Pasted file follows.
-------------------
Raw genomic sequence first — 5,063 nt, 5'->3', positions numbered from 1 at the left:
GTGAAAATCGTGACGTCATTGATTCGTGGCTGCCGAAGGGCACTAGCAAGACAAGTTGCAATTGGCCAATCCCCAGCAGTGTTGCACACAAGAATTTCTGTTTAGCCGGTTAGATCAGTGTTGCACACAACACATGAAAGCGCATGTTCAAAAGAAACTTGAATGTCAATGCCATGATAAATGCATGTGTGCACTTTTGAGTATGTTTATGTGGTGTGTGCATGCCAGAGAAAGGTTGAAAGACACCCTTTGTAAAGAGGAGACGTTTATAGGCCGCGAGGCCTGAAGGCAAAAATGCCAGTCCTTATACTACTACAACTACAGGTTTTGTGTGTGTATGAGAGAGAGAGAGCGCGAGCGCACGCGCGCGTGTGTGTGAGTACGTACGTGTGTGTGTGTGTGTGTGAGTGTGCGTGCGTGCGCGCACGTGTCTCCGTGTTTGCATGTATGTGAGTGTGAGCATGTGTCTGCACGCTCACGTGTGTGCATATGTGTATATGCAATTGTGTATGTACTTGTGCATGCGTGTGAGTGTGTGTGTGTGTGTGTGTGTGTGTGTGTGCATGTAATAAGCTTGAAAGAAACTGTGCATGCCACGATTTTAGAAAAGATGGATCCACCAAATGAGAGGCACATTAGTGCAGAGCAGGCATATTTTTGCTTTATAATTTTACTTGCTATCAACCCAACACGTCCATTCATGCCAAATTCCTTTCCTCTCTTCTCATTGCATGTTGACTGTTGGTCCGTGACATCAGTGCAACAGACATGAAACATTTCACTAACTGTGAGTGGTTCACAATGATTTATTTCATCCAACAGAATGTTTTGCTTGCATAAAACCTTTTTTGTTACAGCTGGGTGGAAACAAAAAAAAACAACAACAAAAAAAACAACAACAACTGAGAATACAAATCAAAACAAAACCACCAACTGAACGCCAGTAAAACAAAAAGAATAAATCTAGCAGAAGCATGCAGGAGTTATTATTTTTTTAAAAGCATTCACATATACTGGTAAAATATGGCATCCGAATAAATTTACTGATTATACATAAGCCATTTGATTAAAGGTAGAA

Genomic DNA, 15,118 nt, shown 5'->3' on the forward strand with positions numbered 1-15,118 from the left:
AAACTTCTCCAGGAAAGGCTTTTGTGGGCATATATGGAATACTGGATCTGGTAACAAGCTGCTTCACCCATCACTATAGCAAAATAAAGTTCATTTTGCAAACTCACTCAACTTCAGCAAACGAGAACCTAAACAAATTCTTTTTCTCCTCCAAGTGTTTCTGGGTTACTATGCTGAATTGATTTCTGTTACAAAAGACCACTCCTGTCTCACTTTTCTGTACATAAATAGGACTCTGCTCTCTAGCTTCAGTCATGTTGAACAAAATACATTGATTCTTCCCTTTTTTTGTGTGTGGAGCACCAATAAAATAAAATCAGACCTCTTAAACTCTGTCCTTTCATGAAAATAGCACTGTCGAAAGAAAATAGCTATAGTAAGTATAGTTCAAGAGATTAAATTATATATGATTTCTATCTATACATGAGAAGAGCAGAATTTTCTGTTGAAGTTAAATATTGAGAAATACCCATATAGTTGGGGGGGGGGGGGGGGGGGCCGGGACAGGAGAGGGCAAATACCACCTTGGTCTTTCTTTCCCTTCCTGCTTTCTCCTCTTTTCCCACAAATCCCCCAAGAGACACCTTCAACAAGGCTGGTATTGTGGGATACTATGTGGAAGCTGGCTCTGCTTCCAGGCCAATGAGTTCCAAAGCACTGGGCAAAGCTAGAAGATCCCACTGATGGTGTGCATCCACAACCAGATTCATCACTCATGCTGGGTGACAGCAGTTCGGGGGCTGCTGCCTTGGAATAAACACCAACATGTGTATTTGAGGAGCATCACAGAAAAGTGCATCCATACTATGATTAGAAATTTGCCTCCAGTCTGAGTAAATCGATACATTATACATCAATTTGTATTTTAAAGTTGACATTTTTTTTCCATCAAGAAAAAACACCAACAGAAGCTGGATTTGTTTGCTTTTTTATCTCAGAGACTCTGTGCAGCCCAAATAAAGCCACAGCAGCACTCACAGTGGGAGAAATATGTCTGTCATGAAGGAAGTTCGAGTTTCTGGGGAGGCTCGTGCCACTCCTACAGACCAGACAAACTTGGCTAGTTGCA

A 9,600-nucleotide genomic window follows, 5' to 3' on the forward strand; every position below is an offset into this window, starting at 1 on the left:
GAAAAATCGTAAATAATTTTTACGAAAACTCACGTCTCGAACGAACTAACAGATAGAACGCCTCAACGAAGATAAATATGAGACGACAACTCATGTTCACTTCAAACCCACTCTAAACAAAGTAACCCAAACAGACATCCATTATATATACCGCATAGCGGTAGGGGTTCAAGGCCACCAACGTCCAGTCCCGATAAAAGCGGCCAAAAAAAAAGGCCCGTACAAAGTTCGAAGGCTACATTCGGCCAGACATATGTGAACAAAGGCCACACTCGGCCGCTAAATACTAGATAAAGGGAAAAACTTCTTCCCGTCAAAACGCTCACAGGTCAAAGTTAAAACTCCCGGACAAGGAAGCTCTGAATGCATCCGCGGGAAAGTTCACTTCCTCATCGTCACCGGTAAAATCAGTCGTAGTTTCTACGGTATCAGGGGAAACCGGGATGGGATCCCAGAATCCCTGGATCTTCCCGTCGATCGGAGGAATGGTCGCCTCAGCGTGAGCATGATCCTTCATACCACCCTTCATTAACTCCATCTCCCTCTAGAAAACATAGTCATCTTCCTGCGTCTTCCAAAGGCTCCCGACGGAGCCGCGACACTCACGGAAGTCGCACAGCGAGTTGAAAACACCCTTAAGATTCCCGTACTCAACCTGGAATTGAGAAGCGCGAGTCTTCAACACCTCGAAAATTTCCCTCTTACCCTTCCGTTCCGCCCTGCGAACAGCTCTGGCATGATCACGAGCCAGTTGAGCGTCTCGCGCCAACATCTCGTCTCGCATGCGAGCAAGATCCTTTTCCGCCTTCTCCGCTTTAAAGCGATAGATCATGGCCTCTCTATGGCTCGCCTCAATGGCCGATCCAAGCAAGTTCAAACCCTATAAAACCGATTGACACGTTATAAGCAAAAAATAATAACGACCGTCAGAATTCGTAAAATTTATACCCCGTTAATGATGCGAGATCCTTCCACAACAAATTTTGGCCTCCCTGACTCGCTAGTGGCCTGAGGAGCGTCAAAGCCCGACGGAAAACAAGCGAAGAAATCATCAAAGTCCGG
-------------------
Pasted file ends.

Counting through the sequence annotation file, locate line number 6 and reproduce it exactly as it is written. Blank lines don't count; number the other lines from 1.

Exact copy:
GAAAAATCGTAAATAATTTTTACGAAAACTCACGTCTCGAACGAACTAACAGATAGAACGCCTCAACGAAGATAAATATGAGACGACAACTCATGTTCACTTCAAACCCACTCTAAACAAAGTAACCCAAACAGACATCCATTATATATACCGCATAGCGGTAGGGGTTCAAGGCCACCAACGTCCAGTCCCGATAAAAGCGGCCAAAAAAAAAGGCCCGTACAAAGTTCGAAGGCTACATTCGGCCAGACATATGTGAACAAAGGCCACACTCGGCCGCTAAATACTAGATAAAGGGAAAAACTTCTTCCCGTCAAAACGCTCACAGGTCAAAGTTAAAACTCCCGGACAAGGAAGCTCTGAATGCATCCGCGGGAAAGTTCACTTCCTCATCGTCACCGGTAAAATCAGTCGTAGTTTCTACGGTATCAGGGGAAACCGGGATGGGATCCCAGAATCCCTGGATCTTCCCGTCGATCGGAGGAATGGTCGCCTCAGCGTGAGCATGATCCTTCATACCACCCTTCATTAACTCCATCTCCCTCTAGAAAACATAGTCATCTTCCTGCGTCTTCCAAAGGCTCCCGACGGAGCCGCGACACTCACGGAAGTCGCACAGCGAGTTGAAAACACCCTTAAGATTCCCGTACTCAACCTGGAATTGAGAAGCGCGAGTCTTCAACACCTCGAAAATTTCCCTCTTACCCTTCCGTTCCGCCCTGCGAACAGCTCTGGCATGATCACGAGCCAGTTGAGCGTCTCGCGCCAACATCTCGTCTCGCATGCGAGCAAGATCCTTTTCCGCCTTCTCCGCTTTAAAGCGATAGATCATGGCCTCTCTATGGCTCGCCTCAATGGCCGATCCAAGCAAGTTCAAACCCTATAAAACCGATTGACACGTTATAAGCAAAAAATAATAACGACCGTCAGAATTCGTAAAATTTATACCCCGTTAATGATGCGAGATCCTTCCACAACAAATTTTGGCCTCCCTGACTCGCTAGTGGCCTGAGGAGCGTCAAAGCCCGACGGAAAACAAGCGAAGAAATCATCAAAGTCCGG